Students, faculty, staff and community members explored cultural offerings from seven countries and regions while wandering decorated white tents outside PC’s Greenville Dining Hall.
It all happened on Tuesday, Oct. 2, as part of PC’s Confucius Institute’s fourth annual International Day Festival. The event is held each year to recognize and celebrate diversity across the campus and community.
Activities included performances, cultural displays and ethnic cuisine from areas such as China, South Korea and several Hispanic regions.
PC President Bob Staton and Confucius Institute Director Dr. David Liu provided the opening remarks during the event.
“Today is an opportunity for us to get to understand each other better,” Staton said. “It’s great to appreciate each other, appreciate our differences, and understand them better.”
A Chinese dragon dance by PC students and faculty followed the introduction along with musical and Tai Chi performances.
The festival “serves as a platform so that people can get to learn about each other, to be open to something that is different than what they are used to,” Liu said.
“Through this type of more casual social setting, they can talk to each other. They can learn to appreciate each other as people coming from different cultures but sharing the same values and ideas,” he continued. “And there’s not too much difference between people. People should not be divided by their skin color or by the different food they eat, but people can be united.”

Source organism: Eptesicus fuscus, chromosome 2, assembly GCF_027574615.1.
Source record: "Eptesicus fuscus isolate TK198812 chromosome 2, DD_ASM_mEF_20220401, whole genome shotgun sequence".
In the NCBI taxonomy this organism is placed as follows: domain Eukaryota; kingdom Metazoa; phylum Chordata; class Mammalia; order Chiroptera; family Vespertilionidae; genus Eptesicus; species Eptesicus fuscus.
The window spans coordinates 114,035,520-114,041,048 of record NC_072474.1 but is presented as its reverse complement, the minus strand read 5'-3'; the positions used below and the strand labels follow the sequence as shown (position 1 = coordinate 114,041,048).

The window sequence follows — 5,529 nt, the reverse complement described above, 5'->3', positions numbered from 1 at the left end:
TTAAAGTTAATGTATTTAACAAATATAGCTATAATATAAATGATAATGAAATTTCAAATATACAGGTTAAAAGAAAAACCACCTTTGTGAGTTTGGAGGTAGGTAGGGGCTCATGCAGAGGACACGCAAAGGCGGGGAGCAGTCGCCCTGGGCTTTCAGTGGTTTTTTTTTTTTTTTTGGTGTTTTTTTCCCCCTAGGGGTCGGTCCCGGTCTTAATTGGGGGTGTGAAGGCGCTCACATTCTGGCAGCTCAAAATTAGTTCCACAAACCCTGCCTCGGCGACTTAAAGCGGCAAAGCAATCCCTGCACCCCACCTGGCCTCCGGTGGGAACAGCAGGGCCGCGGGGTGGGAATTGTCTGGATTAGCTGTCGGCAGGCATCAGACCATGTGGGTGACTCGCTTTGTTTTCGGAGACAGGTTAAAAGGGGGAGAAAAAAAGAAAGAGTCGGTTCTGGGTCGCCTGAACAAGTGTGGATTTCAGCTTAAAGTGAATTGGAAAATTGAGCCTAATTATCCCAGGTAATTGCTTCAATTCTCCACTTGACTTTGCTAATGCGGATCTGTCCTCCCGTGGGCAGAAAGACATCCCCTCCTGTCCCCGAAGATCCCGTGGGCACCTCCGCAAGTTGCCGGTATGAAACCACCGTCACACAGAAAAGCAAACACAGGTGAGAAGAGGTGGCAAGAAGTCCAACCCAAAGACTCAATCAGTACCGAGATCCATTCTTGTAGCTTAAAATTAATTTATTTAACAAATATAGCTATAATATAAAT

The event also allows PC’s American and international students an opportunity to interact more, Liu said.
PC junior Zoe Montague, who is interning with the Office of Multiculturalism, agreed. Montague discussed Hispanic Heritage Month during the event.
“PC is always trying to increase diversity and increase student involvement, and this is a way to hit both of those points,” she said. “I really like the chance, and I know other students appreciate the chance to get to learn about different cultures.
“For a small school, we do have a lot of international students who go here, but it can be hard to get to know the international students on a one-on-one basis unless you go the International House or make friends with a couple of them. So, this is a good opportunity to get to know all of the different cultures that are represented here.”